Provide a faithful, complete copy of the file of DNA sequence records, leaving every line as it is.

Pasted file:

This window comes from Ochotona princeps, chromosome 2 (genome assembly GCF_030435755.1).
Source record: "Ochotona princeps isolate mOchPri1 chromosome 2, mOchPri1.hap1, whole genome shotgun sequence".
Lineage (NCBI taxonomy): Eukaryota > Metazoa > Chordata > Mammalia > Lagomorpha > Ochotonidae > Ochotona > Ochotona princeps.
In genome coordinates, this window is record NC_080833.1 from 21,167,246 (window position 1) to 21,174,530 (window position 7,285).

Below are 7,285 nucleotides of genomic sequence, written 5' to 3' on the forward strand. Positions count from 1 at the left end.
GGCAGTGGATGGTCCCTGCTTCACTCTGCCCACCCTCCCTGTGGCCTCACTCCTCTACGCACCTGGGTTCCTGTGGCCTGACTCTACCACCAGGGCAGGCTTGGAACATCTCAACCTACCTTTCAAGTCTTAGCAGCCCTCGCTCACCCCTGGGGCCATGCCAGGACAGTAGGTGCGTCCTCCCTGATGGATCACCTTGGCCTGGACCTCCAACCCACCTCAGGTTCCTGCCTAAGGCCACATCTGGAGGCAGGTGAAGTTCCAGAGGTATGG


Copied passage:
This window comes from Ochotona princeps, chromosome 2 (genome assembly GCF_030435755.1).
Source record: "Ochotona princeps isolate mOchPri1 chromosome 2, mOchPri1.hap1, whole genome shotgun sequence".
Lineage (NCBI taxonomy): Eukaryota > Metazoa > Chordata > Mammalia > Lagomorpha > Ochotonidae > Ochotona > Ochotona princeps.
In genome coordinates, this window is record NC_080833.1 from 21,167,246 (window position 1) to 21,174,530 (window position 7,285).

Below are 7,285 nucleotides of genomic sequence, written 5' to 3' on the forward strand. Positions count from 1 at the left end.
GGCAGTGGATGGTCCCTGCTTCACTCTGCCCACCCTCCCTGTGGCCTCACTCCTCTACGCACCTGGGTTCCTGTGGCCTGACTCTACCACCAGGGCAGGCTTGGAACATCTCAACCTACCTTTCAAGTCTTAGCAGCCCTCGCTCACCCCTGGGGCCATGCCAGGACAGTAGGTGCGTCCTCCCTGATGGATCACCTTGGCCTGGACCTCCAACCCACCTCAGGTTCCTGCCTAAGGCCACATCTGGAGGCAGGTGAAGTTCCAGAGGTATGG